When Maria Anoshenkova was on holiday in Croatia years ago, she and her traveling companion unknowingly parked their car illegally in front of the flat they were staying in. “The neighbor was telling us the situation, but he was speaking Dutch,” she says, “so we didn’t understand a thing.” Anoshenkova was able to pull up her Google Translate app to figure out just what the man was trying to tell them. “He was going to call the police!” Thankfully, the app saved her from what could’ve been a sticky situation in a foreign country.
Luckily for international travelers today, there are dozens of apps that help you not only prepare for a trip to a country where you don’t speak the language, but help you once you’re there. Here’s a rundown on what to download now before you head out of town.
Before you set out on your adventure, it’s best to prepare by doing some interactive homework. The Talk Travel app directly connects you with native speakers in the country you’re traveling to. By connecting this way, you can better plan your trip based on a travel expert’s recommendations for things such as where to stay, where to eat, what to see, which activities are kid friendly, and more.
Once everything is planned out, it’s time to put in extra study time. Since retiring from teaching, Betsy and Greg Ball, cofounders of Euro Travel Coach, now travel full time throughout Europe. But before they began their travels, they did their homework. “We use Duolingo as a language learning tool,” says Betsy, who, along with Greg, is currently spending a lot of time traveling throughout Italy and learning Italian along the way with the app. “Duolingo is quite good if you are committed and work on it every day.” The free app, which takes language learning, turns it into a game, and breaks it down into tasks, is highly effective, too. In fact, an independent study found that just thirty-four hours of using Duolingo to learn a language is just as effective as one university semester learning the same language.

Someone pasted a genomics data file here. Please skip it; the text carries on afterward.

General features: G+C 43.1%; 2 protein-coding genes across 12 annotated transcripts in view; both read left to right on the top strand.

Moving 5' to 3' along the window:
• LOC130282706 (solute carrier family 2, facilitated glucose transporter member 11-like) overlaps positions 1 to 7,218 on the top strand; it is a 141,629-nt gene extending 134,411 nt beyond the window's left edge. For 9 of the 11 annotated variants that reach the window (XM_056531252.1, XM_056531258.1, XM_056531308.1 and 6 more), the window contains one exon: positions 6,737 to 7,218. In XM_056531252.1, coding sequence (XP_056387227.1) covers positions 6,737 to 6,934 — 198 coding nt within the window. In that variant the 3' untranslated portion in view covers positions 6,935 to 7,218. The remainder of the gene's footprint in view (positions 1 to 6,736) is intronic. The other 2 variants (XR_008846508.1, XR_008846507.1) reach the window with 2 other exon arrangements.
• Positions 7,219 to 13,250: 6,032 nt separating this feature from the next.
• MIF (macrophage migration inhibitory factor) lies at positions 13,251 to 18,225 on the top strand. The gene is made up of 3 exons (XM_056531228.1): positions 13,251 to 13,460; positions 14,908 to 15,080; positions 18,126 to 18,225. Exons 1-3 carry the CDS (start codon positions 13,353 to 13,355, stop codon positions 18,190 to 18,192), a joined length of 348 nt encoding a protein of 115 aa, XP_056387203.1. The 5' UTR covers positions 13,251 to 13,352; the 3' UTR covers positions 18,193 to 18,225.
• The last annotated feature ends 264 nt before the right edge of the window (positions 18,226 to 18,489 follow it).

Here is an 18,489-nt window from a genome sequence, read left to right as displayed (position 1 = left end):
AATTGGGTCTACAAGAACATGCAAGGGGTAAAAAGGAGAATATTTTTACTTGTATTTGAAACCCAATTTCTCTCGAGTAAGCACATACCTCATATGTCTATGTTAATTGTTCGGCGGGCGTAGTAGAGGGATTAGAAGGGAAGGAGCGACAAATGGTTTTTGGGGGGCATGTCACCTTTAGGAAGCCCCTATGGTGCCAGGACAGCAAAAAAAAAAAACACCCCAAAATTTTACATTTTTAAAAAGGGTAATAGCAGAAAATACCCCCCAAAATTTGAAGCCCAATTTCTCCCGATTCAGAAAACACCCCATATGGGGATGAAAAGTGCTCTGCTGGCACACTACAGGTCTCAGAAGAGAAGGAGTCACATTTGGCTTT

Ultimately, nothing compares to practicing language with a native speaker, says Adrienne Clement, frequent traveler and author of the blog Bucket Half Full.
“I use Conversation Exchange to find a native speaker who can help me practice spontaneous conversation,” says Clement. “The site is completely free and there are tons of people ready to help you with a new language in exchange for helping them with English or whatever language you’re fluent in. You can also pick up some great travel tips, such as restaurants or activities that the locals love.”
HelloTalk is another app that virtually connects you to a native speaker to help you better learn a language. The Lexody app takes it one step further, though, and helps you connect with a native speaker . . . in person. “Lexody is a platform to find native speakers in your city, and meet up in person to practice real-life conversations,” says founder Walsh Costigan.
ONCE YOU’RE THERE
After the planning and language prep is done, it’s time to enjoy your travels. Luckily, you can utilize any of the above apps at any time during your trips to help you better communicate in a foreign country; however, frequent travelers suggest having apps such as Google Translate on hand. “It’s so helpful, especially when you download the information to your phone so you can use it even when you don’t have WiFi or a [cell] signal,” says Betsy Ball.
For Anoshenkova, she’s found that during her travels to fifteen different countries, the TextGrabber 6 app is invaluable. “I love to use it in a café or bar when you need to read a menu in an unknown language or you just have doubts about a dish,” she says. Also on hand while traveling abroad: the app Speak & Translate, which she says is especially helpful when you need to make sure you’re buying something for the correct price.
Finally, make getting around a country easier by eliminating the language barrier. Kiwitaxi allows you to set up transportation ahead of time so you don’t have to fret about a confusing fare or haggling with a driver.
Full article here.